ARTICLE: EFFECTS OF TORT LIABILITY AND INSURANCE ON HEAVY DRINKING AND DRINKING AND DRIVING * Skip over navigation
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Copyright (c) 1995 The University of Chicago 
The Journal of Law & Economics

ARTICLE: EFFECTS OF TORT LIABILITY AND INSURANCE ON HEAVY DRINKING AND DRINKING AND DRIVING *



* This research was supported in part by grant 5-R01-AA-08354, "Heavy Drinking and Drunk Driving: Which Deterrents Work?" from the National Institute on Alcohol Abuse and Alcoholism. We thank former Vanderbilt University Health Policy Center research associate Penny B. Githens for her significant contribution in compiling data for this study and Frank Chaloupka, University of Illinois at Chicago, for providing a tape including data on some of the explanatory variables.

April, 1995

38 J. Law & Econ. 49

Author

FRANK A. SLOAN, Duke University and BRIDGET A. REILLY, Clinitrials Research Inc. and CHRISTOPH SCHENZLER, Vanderbilt University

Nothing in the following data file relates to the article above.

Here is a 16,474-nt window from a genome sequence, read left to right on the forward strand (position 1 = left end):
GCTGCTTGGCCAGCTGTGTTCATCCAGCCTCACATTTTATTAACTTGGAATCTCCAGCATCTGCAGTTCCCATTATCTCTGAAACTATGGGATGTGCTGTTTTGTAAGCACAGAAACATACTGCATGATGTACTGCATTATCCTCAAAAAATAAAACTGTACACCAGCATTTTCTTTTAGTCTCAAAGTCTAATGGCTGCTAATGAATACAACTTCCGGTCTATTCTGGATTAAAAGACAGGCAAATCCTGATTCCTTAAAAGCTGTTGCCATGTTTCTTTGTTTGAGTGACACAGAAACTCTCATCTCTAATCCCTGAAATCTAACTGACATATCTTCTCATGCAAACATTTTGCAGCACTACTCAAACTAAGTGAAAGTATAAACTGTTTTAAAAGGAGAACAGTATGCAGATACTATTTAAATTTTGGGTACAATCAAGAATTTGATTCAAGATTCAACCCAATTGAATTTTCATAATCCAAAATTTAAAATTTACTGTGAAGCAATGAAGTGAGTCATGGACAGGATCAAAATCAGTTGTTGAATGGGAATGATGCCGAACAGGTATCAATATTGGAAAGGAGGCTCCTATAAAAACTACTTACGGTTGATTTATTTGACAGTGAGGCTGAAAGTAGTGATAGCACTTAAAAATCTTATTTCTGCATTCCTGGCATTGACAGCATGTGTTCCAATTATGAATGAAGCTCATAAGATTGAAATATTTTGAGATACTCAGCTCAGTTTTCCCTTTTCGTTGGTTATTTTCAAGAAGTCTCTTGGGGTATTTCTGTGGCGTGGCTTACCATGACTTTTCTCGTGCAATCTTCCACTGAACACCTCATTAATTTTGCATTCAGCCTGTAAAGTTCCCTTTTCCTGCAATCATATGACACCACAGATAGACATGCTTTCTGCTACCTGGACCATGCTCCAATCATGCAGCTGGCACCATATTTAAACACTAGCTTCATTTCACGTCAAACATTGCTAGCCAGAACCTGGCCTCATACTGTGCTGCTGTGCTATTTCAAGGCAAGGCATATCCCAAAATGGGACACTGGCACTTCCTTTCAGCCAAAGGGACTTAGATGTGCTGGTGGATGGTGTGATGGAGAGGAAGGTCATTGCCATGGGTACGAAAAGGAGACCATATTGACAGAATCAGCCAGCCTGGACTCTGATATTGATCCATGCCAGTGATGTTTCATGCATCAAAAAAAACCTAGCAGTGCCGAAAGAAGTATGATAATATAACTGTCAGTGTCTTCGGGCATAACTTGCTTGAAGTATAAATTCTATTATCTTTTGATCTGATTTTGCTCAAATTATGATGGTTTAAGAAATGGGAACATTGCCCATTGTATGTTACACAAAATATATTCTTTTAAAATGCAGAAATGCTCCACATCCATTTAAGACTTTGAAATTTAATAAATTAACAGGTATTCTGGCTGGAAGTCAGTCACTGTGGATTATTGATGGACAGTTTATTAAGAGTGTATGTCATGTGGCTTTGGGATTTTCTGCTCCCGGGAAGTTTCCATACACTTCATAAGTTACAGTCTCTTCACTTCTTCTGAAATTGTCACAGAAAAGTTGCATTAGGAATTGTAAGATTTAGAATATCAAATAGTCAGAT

Excerpt

I. INTRODUCTION
 
A MAJOR objective of tort law is to deter an accident by making the potential injurer liable for the victim's costs. There is a large body of theoretical research on the incentives that various legal rules provide to avoid accidents. By contrast, there is little empirical evidence on tort law's deterrent effects on accidents of any type. Automobile tort cases are the most common type of personal injury cases by far. 1 For this reason, and because data are available, when empirical evidence of tort laws' deterrent effects is cited, the references are usually to studies of automobile accidents. 2 Findings of these studies are largely inconclusive, perhaps because they have focused on outcomes of changes in liability rules rather than on the influence of such changes on care levels. Outcomes and care are plausibly related, but an outcome is a step removed from the care that potential injurers take.

One of the most egregious forms of reckless driving behavior is driving under the influence of alcoholic beverages (DUI). The probability of crash involvement rises dramatically with the percentage of blood-alcohol concentration. 3 Half or more of all motor vehicle fatalities have been attributed to alcohol use. 4 The emphasis of public policy against reckless driving in general and drunk driving in particular has been on criminal rather than on civil sanctions. The trend toward mandatory criminal sanctions reflects a belief that sanctions are more effective if punishment is certain. 5

Using self-reported data on patterns of alcohol ...
 
 
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